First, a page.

For those lacking the necessary means to retire in the traditional sense, income property can be a major bridge to a more comfortable retirement. Because real estate is an inefficient market, it’s possible to find exceptional bargains with very high returns on your investment. This article describes how much you can expect to invest and earn, how to choose a location for your rental property, and how to avoid some problems that might cause trouble if you’re not careful.
How Much Do You Need?
If you plan to finance your property with a mortgage, then you need to take action long before you get ready to retire. Mortgage lending guidelines routinely require applicants to be employed and have at least two years in the same occupation. Lenders also need a large down payment, are as high as 30% or more, if you aren’t occupying the property.
If you’re without the funds to make such a large down payment, consider using your IRA funds. Purchasing the property with funds from a Roth IRA, where you’ve already paid taxes, which means all your earnings and equity will grow tax-free forever. All capital growth and income from rental receipts will grow inside your IRA tax-free. Don’t overlook marketing expenses and periods of vacancy and tenant change-over. Tax considerations will also play into what you can afford.
Depreciation reduces your commercial property value each year, for fair wear and tear, and lowers your tax bill each year you claim it. However, it reduces your present tax basis, and means you might have to pay more tax when you sell. Another of the benefits associated with rental property is the ability to claim a depreciation deduction on your federal income tax returns.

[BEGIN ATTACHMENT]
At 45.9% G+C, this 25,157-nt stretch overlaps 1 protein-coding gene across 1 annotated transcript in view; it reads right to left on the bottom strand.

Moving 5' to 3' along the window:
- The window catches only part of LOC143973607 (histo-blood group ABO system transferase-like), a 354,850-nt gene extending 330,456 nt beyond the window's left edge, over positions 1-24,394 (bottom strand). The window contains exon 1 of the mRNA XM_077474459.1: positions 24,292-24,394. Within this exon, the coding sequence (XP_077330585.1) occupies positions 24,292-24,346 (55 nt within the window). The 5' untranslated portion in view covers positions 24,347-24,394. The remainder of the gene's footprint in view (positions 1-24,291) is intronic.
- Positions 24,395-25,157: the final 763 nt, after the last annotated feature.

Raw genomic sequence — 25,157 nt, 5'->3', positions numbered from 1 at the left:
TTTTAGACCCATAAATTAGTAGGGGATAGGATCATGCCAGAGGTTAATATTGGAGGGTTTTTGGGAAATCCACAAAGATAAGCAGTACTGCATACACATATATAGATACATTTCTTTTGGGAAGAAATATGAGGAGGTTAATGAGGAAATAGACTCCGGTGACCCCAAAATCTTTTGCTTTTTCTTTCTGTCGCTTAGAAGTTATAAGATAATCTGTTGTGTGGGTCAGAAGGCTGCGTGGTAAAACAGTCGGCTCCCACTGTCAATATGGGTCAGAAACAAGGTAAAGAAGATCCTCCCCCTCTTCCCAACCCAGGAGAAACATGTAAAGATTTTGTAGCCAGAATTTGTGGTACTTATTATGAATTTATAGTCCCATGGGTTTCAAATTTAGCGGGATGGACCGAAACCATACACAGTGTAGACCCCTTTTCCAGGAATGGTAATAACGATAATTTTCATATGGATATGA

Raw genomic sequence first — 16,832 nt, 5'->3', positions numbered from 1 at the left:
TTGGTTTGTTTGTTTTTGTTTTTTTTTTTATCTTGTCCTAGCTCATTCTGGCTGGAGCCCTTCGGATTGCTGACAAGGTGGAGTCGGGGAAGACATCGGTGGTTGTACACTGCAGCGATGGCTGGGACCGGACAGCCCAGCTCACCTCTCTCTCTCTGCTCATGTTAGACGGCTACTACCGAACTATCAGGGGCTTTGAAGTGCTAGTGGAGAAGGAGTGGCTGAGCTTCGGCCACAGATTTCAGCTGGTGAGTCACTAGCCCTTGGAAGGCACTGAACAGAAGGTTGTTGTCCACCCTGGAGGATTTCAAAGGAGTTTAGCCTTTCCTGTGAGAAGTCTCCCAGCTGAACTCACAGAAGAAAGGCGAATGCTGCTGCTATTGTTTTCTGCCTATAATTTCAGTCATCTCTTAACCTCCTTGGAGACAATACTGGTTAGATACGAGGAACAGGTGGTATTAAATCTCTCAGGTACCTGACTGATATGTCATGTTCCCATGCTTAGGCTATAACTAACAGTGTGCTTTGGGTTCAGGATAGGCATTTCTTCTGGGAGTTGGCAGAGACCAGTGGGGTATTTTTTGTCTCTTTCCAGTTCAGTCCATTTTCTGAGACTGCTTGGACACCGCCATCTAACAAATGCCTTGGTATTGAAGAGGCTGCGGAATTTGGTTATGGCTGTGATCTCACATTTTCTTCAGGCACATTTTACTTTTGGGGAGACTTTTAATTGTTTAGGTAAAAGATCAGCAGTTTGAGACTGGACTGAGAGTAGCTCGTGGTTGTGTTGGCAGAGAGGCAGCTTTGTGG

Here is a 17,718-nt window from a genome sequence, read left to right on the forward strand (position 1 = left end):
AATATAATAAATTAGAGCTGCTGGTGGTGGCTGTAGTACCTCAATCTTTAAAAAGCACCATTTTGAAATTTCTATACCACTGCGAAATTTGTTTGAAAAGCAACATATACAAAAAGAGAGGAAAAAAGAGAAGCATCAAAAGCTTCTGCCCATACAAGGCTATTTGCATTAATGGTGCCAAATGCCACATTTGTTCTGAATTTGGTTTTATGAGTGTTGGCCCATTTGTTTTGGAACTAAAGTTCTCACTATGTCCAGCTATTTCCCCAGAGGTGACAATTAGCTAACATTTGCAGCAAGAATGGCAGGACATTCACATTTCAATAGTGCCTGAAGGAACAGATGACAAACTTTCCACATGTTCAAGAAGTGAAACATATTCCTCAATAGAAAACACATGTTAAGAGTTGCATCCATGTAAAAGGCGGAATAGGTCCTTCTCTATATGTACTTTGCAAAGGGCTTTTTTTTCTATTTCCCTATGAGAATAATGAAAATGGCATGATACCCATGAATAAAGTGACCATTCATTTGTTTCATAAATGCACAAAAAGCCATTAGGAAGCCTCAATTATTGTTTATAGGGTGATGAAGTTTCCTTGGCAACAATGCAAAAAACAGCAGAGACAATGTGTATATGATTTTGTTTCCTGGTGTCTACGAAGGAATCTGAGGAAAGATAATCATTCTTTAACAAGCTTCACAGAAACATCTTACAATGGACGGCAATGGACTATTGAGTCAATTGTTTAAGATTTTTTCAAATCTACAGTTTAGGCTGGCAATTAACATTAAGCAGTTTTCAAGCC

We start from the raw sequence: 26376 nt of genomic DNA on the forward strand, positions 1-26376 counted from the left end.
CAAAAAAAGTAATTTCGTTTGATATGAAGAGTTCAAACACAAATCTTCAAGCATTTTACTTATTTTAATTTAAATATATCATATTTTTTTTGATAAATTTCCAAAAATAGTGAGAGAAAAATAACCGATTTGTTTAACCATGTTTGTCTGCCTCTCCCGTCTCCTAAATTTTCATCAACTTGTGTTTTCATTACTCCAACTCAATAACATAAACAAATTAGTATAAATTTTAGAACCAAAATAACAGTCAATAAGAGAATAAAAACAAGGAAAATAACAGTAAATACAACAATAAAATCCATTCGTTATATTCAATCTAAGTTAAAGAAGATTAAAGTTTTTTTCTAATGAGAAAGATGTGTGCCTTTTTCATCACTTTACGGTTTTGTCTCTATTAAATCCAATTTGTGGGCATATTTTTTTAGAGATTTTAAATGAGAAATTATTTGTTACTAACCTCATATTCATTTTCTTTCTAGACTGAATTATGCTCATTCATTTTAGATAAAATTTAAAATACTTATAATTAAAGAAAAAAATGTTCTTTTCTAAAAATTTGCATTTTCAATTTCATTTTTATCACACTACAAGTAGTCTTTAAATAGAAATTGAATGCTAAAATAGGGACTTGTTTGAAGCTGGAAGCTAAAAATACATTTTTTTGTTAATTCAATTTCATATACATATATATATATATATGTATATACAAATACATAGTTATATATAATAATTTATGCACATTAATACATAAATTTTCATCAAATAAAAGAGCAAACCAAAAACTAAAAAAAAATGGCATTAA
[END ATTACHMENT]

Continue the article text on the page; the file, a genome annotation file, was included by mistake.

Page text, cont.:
First and foremost, discuss the financials of your plans with a CPA, a real estate attorney, and an insurance agent. Know how much everything will cost.
Choosing a Location
Purchasing the least expensive property won’t help you realize a return on your investment if you can’t find and keep renters. It’s essential to take a good look around the neighborhood and purchase a property that reflects the area’s current demographic. Research the history of the area and know whether prices are appreciating, maintaining, or depreciating.
What Will You Earn?
“You want to realize at least 8% from the capital invested in the rental, net of all expenses,” says John Graves, managing principal of an independent RIA, editor of the “Retirement Journal” and author of “The 7% Solution: You CAN Afford a Comfortable Retirement.” Expenses include the mortgage, taxes, insurance, maintenance, a 10% property management fee and a 10% vacancy allowance.
If you invest $100,000 in the property, you want to be earning a net income of $8,000 a year, he says. The reasoning behind the 8% is that it compensates you for the risk and lack of liquidity of your investment. If you or your spouse can work on the property by doing repairs and maintenance and/or managing the property, those costs will decline, he says.
Foresee Potential Problems
Investment property owners could run into a number of challenges, including renters who don’t pay, severe maintenance costs and trouble finding tenants.
Many municipalities impose drastic inspections and fees on landlords who want to turn owner-occupied properties into rentals. Aspiring landlords should assess their temperament before getting into property ownership.
Selecting the best tenants is key
The best advice I can offer to income property owners is to complete an in-depth tenant screening as possible.
The Bottom Line
Owning income-producing property can be a practical resource for providing retirement income and even leave a legacy to your beneficiaries.
Please call me if you’re interested in improving your retirement through real estate holdings.